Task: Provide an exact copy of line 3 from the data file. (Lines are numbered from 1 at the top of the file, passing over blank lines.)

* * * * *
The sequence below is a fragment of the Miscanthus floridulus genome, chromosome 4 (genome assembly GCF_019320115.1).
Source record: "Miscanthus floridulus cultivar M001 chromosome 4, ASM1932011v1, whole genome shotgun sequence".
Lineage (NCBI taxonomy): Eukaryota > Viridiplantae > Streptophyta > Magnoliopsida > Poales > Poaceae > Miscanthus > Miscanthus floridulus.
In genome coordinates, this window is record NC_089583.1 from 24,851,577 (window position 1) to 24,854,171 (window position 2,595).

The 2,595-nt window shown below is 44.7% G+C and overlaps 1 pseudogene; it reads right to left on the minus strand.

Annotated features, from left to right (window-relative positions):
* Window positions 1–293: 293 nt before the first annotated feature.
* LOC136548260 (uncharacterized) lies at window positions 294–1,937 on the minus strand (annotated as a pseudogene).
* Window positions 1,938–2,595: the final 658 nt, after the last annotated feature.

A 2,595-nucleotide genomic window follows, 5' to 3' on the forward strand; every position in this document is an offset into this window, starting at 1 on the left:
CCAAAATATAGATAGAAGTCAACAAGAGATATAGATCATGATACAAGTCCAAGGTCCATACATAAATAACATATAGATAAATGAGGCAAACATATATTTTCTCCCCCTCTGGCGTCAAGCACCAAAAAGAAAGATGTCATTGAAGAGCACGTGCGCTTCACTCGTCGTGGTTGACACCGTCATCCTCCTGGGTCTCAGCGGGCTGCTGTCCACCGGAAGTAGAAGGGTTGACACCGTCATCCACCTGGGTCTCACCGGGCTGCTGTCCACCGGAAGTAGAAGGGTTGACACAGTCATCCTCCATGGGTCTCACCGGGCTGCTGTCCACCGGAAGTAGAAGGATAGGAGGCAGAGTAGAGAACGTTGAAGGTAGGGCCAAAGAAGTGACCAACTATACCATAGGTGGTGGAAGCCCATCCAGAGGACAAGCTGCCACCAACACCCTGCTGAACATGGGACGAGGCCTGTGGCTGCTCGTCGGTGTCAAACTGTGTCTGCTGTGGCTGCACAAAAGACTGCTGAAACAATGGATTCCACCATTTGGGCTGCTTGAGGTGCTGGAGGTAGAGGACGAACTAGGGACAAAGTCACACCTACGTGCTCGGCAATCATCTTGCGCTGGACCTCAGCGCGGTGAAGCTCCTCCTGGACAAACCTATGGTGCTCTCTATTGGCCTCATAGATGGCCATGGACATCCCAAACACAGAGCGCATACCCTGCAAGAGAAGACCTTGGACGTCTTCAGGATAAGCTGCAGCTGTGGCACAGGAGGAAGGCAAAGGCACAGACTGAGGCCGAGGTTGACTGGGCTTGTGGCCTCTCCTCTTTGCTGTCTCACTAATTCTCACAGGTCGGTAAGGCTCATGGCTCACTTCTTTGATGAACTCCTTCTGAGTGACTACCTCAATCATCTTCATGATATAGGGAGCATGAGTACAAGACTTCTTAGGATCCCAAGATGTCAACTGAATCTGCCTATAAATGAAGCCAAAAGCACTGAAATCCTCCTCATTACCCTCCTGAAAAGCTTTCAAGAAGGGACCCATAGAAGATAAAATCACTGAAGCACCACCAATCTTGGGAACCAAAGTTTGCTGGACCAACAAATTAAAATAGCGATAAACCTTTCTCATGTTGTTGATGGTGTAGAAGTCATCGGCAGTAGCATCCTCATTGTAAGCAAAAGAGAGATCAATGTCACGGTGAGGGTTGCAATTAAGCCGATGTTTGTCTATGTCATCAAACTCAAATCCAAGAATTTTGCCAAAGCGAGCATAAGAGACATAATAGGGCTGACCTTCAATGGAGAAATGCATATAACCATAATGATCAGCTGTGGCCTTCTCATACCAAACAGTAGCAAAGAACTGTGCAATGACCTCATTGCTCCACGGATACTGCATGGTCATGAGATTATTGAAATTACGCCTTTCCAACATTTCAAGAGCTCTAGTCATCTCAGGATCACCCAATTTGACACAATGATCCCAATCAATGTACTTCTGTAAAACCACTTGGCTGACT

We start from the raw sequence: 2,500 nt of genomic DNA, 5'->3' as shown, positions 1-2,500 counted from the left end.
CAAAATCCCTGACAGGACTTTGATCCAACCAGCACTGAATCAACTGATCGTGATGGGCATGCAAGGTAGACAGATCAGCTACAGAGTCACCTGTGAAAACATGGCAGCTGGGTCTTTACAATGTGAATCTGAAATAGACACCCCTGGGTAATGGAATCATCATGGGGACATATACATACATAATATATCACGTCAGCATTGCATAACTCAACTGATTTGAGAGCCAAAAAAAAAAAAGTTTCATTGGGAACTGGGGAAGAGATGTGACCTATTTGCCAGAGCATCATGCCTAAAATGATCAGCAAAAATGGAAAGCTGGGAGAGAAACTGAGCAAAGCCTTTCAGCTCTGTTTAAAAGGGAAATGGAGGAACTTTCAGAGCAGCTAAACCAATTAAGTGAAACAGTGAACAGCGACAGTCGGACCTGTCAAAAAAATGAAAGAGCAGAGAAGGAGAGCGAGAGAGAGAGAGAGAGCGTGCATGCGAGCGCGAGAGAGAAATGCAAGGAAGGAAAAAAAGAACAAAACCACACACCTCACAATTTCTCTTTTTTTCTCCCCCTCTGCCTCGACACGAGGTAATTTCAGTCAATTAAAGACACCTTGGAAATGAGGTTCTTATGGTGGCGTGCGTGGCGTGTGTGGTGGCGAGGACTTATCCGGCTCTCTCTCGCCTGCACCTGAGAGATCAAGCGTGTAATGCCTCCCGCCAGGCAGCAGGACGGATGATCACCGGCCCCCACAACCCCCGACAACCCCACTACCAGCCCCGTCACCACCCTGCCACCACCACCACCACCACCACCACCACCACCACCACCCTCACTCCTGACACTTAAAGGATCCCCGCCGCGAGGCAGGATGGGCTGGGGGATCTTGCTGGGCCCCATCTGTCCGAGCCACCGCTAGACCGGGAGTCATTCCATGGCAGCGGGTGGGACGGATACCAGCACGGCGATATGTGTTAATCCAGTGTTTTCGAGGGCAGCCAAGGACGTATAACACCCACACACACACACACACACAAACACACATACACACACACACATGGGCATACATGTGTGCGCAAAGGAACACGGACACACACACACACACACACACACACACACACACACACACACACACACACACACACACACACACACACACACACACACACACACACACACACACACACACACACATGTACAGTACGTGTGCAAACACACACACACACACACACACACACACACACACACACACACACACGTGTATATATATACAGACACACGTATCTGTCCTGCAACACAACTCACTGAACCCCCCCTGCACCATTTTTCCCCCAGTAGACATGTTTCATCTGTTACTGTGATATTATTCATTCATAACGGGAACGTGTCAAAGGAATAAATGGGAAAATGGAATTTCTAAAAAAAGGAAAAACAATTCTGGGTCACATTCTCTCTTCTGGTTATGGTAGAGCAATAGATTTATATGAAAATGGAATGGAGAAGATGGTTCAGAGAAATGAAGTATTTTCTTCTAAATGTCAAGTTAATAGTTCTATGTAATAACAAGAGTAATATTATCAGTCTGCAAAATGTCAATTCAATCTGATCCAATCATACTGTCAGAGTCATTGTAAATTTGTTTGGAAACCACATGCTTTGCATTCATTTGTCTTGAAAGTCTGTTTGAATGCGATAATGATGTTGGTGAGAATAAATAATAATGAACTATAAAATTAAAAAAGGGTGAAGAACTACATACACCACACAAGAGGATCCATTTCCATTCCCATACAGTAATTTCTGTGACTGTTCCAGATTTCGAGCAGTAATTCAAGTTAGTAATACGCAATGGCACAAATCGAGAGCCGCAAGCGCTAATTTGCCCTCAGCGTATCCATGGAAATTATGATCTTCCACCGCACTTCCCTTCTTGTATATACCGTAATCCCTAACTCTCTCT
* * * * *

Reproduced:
Lineage (NCBI taxonomy): Eukaryota > Viridiplantae > Streptophyta > Magnoliopsida > Poales > Poaceae > Miscanthus > Miscanthus floridulus.